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    Credit: Adapted from “Prescriptive Residential Wood Deck Construction Guide”

Most decks can be supported by wood posts resting on concrete footings, piers, or a combination of the two.

Size. Assuming a minimum soil bearing capacity of 1,500 psf, 8-inch-diameter concrete piers bearing on square footings measuring 2 feet on a side and 9 to 11 inches thick are adequate for most single-story decks where beams are spaced 14 feet apart or less and joist spans are 14 feet or less (see Footing Size table).

Depth. Keep deck footings at least 5 feet from a house foundation. Deck footings closer than 5 feet should be set at the same depth as the house footing. Otherwise, place footings below the frostline or at least 12 inches below grade.

Reinforcement. To prevent cracking of the footing due to point-load forces, add steel reinforcing. Make sure an unreinforced footing is not too wide. It should extend at least 2 inches beyond the pier but no more than the thickness of the footing. In all cases, center piers or posts on footings.

Engineered alternatives. For problem soils, steep slopes, or sites with difficult access, or where environmental or other conditions preclude excavation, several engineered alternatives to conventional concrete footings and piers are available. Hydraulically driven helical piles (photo) are typically installed by subcontractors who use torque readings to achieve the required bearing capacity in a variety of soils. Precast pin footings (photo) bear on steel pipes driven using a hammer drill through sleeves in the piers to a depth determined by the frostline.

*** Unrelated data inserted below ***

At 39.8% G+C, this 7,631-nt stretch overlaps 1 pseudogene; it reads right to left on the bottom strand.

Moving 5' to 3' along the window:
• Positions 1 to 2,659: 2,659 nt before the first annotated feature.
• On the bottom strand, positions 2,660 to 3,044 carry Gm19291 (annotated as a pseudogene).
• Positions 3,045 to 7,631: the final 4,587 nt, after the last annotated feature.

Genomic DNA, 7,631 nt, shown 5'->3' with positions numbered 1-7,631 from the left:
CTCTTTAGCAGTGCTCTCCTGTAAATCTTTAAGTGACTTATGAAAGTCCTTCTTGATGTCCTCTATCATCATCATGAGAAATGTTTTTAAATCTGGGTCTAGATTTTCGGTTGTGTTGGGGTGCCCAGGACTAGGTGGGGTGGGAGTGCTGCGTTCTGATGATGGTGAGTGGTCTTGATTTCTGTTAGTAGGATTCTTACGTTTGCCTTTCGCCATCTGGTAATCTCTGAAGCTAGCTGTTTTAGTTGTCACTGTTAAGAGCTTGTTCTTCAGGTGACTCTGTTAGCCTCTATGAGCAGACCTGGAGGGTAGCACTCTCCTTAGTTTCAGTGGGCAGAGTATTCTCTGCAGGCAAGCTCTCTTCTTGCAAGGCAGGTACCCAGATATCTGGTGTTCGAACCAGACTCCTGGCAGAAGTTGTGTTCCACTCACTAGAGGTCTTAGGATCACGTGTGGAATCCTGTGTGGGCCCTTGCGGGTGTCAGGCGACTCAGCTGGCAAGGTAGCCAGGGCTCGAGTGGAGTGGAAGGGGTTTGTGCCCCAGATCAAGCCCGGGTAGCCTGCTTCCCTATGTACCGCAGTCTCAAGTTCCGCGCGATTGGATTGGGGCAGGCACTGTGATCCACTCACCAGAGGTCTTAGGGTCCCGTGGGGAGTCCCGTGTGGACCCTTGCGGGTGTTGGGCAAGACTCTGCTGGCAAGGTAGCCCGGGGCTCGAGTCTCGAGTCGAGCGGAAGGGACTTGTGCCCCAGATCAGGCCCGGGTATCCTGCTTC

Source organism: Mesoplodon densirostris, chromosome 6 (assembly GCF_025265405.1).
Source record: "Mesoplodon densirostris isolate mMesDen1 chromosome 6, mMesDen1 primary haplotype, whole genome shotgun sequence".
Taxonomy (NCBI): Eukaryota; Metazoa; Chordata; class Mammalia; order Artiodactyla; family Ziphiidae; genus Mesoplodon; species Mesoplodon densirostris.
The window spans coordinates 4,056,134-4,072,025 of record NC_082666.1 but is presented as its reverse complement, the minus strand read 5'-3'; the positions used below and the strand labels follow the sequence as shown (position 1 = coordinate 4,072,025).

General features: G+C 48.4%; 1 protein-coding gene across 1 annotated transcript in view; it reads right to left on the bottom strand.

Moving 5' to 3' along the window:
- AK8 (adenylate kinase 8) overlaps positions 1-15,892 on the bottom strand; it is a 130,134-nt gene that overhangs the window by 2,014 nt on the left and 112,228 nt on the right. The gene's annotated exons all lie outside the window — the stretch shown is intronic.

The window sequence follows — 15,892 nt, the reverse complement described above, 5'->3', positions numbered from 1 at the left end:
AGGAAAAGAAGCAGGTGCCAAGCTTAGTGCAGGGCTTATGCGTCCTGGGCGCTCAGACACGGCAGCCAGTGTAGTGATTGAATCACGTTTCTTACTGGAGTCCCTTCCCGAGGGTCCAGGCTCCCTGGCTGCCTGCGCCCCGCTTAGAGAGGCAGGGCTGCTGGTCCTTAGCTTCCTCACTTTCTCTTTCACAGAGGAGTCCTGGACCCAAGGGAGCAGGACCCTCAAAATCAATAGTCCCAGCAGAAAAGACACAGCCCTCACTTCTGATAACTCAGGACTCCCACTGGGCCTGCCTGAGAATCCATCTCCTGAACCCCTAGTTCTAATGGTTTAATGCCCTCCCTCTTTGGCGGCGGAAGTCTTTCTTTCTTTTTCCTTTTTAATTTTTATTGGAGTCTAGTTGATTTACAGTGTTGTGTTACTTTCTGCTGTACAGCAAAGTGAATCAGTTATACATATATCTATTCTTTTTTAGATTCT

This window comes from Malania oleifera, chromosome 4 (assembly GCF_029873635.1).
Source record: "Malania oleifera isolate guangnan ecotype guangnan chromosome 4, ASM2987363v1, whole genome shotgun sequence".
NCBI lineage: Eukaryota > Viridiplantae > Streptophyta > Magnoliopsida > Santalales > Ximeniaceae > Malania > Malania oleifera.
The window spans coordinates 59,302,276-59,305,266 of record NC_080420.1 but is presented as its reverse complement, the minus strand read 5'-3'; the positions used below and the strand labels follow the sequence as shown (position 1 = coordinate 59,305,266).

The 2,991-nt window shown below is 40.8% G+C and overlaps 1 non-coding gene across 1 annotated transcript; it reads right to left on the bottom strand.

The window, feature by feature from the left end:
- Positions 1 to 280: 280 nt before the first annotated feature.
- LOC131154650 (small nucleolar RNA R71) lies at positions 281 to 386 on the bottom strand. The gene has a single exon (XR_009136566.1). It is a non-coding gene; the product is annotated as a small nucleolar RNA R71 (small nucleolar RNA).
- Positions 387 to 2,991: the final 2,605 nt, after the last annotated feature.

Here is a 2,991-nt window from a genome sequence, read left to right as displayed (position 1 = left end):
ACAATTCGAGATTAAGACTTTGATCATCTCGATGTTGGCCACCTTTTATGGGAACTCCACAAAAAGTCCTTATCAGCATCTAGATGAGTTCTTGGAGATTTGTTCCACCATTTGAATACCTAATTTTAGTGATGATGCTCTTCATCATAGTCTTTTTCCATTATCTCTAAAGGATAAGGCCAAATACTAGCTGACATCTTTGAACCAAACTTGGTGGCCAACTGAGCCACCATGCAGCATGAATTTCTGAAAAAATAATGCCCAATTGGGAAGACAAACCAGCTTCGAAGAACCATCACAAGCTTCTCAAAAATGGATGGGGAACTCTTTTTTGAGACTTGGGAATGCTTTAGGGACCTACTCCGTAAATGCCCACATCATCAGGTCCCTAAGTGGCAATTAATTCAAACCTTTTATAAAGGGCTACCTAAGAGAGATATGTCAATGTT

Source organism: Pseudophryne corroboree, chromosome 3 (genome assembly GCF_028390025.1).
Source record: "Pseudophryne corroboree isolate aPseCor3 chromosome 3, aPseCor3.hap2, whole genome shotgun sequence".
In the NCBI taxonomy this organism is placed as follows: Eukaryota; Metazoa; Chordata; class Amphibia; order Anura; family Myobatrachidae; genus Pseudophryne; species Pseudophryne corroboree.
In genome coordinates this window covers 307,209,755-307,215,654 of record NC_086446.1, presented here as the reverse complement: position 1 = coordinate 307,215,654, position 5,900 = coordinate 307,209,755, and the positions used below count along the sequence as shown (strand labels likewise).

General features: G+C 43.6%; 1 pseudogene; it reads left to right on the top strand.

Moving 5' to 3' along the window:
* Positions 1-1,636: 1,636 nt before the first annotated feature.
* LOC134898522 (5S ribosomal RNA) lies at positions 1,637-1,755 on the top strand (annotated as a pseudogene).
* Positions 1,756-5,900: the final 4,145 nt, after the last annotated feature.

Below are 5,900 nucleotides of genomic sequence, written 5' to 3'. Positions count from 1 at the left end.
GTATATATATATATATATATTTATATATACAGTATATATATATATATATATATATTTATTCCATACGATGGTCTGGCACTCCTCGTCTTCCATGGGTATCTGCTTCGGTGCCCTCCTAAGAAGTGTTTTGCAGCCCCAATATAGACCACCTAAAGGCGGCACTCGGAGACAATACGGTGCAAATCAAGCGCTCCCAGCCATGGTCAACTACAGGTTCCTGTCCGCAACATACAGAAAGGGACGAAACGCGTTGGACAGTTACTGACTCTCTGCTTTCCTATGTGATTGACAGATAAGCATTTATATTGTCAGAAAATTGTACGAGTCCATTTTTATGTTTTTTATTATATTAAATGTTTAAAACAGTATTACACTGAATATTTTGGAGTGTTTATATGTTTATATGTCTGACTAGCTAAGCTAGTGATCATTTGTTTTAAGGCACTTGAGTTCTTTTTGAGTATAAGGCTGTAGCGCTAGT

Call 811 before you dig. Whether you plan to dig holes for footings or use an engineered pier system, take the precaution of calling ahead to determine the existence and location of any underground services in the project area. In most of the U.S., simply call 811 at least three days before digging (in Canada, each province has a separate phone number for information).

Michael Chotiner is a contributing editor to JLC.